Governing: Other than storage, are there policy solutions that address significant causes of injury? 

Carter: I want to emphasize that it's important not to think about this as something that is only about policy solutions. There are solutions across the board, everything from individual-level things done by physicians or counselors or trainers to community-based solutions and policy solutions.

Different aspects of the problem are going to require different types of solutions.

If you focus specifically on the policy question, we know that states that have more comprehensive background check laws tend to have less firearm death. We know that in states where red flag laws have been implemented, there tend to be lower rates of suicides. So there is some suggestion, although there is more research needed, that they are an effective tool for temporarily removing firearms from people who may be at risk of harming themselves or others.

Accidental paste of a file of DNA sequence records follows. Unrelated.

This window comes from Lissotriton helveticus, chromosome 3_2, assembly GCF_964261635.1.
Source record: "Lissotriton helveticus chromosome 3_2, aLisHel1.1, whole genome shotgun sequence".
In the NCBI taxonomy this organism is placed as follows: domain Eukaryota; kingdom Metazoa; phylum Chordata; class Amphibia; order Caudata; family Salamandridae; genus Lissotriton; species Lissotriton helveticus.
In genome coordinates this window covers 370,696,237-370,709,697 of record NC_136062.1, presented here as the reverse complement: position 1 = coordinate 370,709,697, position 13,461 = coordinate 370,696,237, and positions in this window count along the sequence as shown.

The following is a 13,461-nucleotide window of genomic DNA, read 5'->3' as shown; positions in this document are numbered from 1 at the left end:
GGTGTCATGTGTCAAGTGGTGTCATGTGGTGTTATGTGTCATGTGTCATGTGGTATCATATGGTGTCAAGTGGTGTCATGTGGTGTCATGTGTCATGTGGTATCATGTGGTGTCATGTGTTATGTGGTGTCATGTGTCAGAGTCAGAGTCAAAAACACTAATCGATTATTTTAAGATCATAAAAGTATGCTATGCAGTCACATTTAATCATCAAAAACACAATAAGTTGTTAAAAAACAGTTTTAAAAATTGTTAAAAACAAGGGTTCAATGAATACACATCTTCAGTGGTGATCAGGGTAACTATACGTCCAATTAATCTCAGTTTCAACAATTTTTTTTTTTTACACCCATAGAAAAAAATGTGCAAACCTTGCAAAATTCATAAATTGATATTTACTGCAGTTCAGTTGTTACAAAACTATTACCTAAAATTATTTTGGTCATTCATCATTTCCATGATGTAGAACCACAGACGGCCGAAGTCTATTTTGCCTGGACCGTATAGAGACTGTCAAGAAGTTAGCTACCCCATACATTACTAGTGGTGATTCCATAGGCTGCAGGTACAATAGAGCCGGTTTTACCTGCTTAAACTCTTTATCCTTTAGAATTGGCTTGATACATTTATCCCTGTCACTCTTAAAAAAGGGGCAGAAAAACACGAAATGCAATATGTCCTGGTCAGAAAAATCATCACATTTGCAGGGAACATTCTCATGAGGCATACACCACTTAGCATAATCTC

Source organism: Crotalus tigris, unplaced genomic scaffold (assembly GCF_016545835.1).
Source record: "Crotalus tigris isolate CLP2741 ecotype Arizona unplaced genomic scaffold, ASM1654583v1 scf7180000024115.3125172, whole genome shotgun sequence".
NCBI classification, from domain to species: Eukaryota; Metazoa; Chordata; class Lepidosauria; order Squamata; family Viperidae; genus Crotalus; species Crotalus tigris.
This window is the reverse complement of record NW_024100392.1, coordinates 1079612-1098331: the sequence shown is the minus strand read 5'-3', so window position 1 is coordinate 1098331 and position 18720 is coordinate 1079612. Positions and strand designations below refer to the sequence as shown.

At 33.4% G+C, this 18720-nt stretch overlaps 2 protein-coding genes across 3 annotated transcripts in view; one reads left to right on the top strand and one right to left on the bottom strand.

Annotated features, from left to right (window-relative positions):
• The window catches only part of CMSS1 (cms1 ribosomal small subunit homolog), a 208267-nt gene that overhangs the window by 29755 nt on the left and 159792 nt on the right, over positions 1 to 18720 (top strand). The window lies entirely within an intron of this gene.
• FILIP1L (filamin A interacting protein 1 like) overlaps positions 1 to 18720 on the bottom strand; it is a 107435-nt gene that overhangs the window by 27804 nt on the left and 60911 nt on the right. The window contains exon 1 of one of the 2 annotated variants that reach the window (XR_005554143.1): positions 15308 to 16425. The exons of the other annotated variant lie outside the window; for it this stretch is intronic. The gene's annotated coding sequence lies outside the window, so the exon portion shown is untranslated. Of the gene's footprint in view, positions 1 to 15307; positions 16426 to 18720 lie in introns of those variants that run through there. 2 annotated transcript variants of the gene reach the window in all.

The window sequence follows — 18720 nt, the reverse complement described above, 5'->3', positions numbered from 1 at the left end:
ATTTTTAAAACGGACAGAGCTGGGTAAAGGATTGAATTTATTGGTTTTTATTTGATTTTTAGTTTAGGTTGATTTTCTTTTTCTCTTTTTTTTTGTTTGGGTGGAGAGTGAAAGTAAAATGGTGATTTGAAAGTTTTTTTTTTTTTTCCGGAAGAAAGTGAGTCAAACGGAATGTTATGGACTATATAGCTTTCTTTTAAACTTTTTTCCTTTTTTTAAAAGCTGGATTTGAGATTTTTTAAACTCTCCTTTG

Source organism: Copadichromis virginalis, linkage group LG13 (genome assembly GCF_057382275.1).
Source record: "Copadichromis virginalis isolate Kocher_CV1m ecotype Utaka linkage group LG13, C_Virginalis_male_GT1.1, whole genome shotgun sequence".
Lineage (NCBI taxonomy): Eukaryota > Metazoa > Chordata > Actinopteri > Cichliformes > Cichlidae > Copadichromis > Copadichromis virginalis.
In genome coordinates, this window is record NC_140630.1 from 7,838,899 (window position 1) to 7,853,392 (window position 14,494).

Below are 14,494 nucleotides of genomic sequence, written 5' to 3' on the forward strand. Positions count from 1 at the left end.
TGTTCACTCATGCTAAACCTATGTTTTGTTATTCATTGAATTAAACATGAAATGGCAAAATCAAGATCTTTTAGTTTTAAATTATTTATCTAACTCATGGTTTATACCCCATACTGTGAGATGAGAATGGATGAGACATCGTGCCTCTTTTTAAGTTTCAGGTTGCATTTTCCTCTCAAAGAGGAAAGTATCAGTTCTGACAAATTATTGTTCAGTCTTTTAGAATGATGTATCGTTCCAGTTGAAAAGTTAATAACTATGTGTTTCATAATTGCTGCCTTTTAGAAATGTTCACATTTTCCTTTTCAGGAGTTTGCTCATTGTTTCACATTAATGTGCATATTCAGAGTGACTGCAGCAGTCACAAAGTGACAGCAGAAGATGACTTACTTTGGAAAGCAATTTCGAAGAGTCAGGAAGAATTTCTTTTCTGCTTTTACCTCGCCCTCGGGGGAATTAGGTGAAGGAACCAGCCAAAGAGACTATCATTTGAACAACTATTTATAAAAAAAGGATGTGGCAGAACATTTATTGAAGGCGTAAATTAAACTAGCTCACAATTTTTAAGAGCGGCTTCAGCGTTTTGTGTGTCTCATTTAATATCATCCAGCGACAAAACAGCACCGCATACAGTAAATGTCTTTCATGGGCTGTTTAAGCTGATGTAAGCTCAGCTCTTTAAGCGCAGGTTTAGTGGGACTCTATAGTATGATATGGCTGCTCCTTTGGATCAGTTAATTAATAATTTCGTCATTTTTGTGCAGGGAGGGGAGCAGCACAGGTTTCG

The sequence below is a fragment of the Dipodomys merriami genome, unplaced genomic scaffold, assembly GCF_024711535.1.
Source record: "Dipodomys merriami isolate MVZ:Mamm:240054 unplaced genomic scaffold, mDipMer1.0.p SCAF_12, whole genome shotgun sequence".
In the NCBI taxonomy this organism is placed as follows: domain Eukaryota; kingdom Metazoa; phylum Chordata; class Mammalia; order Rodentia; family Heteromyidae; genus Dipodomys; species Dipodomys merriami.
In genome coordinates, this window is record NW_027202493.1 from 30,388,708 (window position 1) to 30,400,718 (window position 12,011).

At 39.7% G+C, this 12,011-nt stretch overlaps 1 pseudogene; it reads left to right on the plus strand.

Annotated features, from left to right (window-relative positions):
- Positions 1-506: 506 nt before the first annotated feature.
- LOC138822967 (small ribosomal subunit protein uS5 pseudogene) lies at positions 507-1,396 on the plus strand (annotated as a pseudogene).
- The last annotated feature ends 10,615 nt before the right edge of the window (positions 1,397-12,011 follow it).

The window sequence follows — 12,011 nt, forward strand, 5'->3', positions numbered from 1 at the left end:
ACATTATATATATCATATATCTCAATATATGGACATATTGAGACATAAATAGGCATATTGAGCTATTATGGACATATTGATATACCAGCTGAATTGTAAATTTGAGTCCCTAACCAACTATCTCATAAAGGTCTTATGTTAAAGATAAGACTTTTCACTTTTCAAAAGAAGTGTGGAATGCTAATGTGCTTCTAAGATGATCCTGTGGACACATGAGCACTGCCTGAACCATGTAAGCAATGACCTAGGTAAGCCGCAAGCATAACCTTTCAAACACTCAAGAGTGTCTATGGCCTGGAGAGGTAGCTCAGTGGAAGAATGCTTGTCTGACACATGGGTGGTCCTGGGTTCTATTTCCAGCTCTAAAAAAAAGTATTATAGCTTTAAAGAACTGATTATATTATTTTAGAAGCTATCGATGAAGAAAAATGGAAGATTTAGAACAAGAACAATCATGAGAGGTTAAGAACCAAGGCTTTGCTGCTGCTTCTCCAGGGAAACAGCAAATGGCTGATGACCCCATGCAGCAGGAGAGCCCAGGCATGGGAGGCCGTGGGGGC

We can move the needle on things like this if we start to focus on them. If a new policy is put in place, we have to look at it. We have to study it. We have to understand how well it's being effective at what we're trying to do

Governing: Are there questions that need to be answered just to know what kinds of research are needed?

Carter: There are a lot of things we need to understand better. We published a research agenda for the field a few years ago that included something in the neighborhood of 45 top research questions that haven't been addressed.